Mark Zucherberg’s speech at Tsinghua University in Beijing on why people should start a business couldn’t have come at a more opportune time for me. Months of thinking, learning, mulling things over, and some actions along the way have led me to believe that starting a business is indeed the right thing to do. There are many things I have yet to put in place so as to start executing. Let’s just say, I am still working on figuring out the “HOW.”
But the thing that pushes me is that….. I know the “WHY?”
And today I want to share with you the “WHY” behind my decision to start a small business.
Like any other business, the business aspect is there. But, this business venture for me is guided by far more than a profit motive. It is about on the urge to contribute to something that I truly believe in and an area, I think I will be make a positive change.
Let me give you some numbers first from the Central Bureau of Statistics, 2014 from the National Planning Commission in Nepal:
- Female Adult literacy rate is 48.8%
…. as opposed to the male literacy rate of 71.7%
- For a country where 51% of its population is female
In 9% of the households, females have any ownership to land
In 19.7% of the households, females have ownership on fixed assets
In 25.7% of the households, females are household heads
….46.8% of women are economically active (as opposed to 62.5% of the male population)
Now, on to some interesting findings on the social inequalities in Nepal as noted by Lynn Bennett (2005) in her own words:
Men participate in/take advantage of local development services 1.6 times more than women.
Men try to influences the institutions that are supposed to deliver services to them 2.7 times more than women do.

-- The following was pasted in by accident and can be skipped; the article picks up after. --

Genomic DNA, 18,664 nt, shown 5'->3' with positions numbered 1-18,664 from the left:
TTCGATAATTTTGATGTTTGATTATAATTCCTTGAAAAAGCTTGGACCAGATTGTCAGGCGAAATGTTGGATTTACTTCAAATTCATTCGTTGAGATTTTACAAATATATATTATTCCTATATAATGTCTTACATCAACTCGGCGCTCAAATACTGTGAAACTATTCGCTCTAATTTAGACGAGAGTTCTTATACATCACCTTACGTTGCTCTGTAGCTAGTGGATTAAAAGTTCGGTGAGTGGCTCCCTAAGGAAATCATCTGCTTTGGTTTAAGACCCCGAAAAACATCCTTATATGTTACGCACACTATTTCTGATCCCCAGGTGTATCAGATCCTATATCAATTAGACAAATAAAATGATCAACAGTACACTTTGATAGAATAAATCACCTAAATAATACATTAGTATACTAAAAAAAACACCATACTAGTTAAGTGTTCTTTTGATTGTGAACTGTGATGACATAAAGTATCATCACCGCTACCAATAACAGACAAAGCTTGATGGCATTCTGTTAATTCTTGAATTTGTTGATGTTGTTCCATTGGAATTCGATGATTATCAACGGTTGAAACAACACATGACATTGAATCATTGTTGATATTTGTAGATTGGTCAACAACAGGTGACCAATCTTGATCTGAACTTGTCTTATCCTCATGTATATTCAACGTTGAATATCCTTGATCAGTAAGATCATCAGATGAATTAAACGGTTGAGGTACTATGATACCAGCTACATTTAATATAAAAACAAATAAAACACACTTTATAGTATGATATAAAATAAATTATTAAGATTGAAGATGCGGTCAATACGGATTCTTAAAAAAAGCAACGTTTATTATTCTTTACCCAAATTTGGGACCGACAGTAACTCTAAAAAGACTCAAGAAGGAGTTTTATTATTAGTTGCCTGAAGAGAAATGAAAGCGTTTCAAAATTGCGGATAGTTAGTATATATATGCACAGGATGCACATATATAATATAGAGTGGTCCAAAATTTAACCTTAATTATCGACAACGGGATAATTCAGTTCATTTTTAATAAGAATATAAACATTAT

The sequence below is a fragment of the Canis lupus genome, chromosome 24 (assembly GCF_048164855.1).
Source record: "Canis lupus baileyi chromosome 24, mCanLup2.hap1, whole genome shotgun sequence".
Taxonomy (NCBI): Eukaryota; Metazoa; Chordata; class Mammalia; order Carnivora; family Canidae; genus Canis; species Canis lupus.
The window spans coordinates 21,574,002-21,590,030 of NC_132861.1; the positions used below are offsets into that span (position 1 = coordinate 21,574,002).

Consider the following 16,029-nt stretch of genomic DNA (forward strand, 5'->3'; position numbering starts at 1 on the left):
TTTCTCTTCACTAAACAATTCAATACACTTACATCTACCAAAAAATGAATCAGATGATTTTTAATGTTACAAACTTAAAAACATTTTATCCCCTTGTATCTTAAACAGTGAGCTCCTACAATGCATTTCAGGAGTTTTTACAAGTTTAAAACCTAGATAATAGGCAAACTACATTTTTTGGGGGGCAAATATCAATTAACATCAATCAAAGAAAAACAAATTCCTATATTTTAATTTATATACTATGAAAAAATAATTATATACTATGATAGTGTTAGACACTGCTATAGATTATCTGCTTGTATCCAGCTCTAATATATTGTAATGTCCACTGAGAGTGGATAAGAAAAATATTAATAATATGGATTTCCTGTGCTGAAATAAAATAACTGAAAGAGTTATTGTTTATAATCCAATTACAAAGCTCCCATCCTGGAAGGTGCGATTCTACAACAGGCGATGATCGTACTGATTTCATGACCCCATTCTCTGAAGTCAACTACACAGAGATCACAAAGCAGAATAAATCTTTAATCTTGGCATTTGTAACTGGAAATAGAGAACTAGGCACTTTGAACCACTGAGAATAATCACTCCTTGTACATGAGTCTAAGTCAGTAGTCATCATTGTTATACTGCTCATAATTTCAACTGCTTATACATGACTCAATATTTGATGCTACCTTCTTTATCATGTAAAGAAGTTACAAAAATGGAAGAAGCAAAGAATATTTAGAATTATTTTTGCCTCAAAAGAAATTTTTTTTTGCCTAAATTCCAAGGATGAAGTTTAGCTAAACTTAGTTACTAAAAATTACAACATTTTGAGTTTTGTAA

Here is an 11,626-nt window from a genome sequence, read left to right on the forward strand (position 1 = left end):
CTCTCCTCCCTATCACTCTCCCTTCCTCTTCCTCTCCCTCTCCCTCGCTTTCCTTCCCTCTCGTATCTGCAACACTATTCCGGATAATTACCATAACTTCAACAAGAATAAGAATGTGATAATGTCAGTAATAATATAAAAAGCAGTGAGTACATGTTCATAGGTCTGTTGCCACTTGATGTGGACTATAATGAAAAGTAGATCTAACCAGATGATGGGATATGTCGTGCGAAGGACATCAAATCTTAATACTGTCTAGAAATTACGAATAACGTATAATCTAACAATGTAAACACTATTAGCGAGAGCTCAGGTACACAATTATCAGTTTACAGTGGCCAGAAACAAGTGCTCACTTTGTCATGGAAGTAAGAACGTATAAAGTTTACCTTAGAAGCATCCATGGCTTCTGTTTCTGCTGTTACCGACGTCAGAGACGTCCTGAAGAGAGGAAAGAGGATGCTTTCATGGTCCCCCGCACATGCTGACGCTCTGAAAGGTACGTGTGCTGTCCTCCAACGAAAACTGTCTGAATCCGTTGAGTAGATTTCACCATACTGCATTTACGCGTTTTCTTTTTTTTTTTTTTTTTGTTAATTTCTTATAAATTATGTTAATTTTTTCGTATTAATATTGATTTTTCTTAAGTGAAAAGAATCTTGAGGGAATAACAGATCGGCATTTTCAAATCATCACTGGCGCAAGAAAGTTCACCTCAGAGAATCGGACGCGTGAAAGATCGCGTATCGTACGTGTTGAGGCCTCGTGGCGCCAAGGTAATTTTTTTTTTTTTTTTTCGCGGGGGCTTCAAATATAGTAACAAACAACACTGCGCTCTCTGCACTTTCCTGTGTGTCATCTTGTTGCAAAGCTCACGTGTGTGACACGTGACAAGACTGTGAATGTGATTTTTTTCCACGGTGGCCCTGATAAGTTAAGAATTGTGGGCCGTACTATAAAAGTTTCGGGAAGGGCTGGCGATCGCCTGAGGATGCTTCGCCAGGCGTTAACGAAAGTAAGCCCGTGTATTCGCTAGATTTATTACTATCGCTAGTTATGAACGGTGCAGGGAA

Men are 4.8 times more able to actually influence their institutional environment than women
Only when the influence of men are taken out of the equation, do the caste hierarchy appears in the social groups among women.
But then there are inspiring realities that excite me and wants me to act, to try an contribute in my own small way. There is increasing evidence that allowing women the financial freedom brings along women empowerment, healthier family, and a healthier community.
Katherine Esty, Ph.D. summarized why Noble Laureate Prof. Muhammad Yunus, the father of microcredit, primarily focused on working with women:
- Women borrowers are most likely to spend the funds to help their families over time…. providing more food for their malnourished children or to sending them to school
- For women everywhere, the longing for independence and autonomy runs deep. In Bangladesh, ……the mere act of joining group discussions allowed them to forge supportive friendships and start successful business ventures.
- Access to credit is a basic human right
- Women who have additional money available to them usually adopt healthier lifestyles and are empowered.
In Parroha village in Nepal, women of Jaya Durga Self-Help Group (SHG) used the training in vegetable production and a fund of $4 each from Heifer International to scale up vegetable production where one group member Sushila brings in $5,300 in year as her husband left his work to help out with vegetable production. But there’s more, the community has successfully received funds from the government and set up a permanent vegetable market and then a better road access.
Success stories like this are many in Nepal, yet there needs to be many more, many many more.
This is a family venture as I team up with my sister.
It will be a small start, but definitely a START.
Along the way, we want to create small opportunities and access to markets to hopefully create a rolling stone effect.
If we can have success stories for even a handful of women in Nepal, it will be a venture well worth it.
And I share this goal with you because without your support, this will not be possible.
I will share more on this venture with you all soon.
Please feel free to leave a comment, support or suggestions below!
…………………….Now onto figuring out the HOW?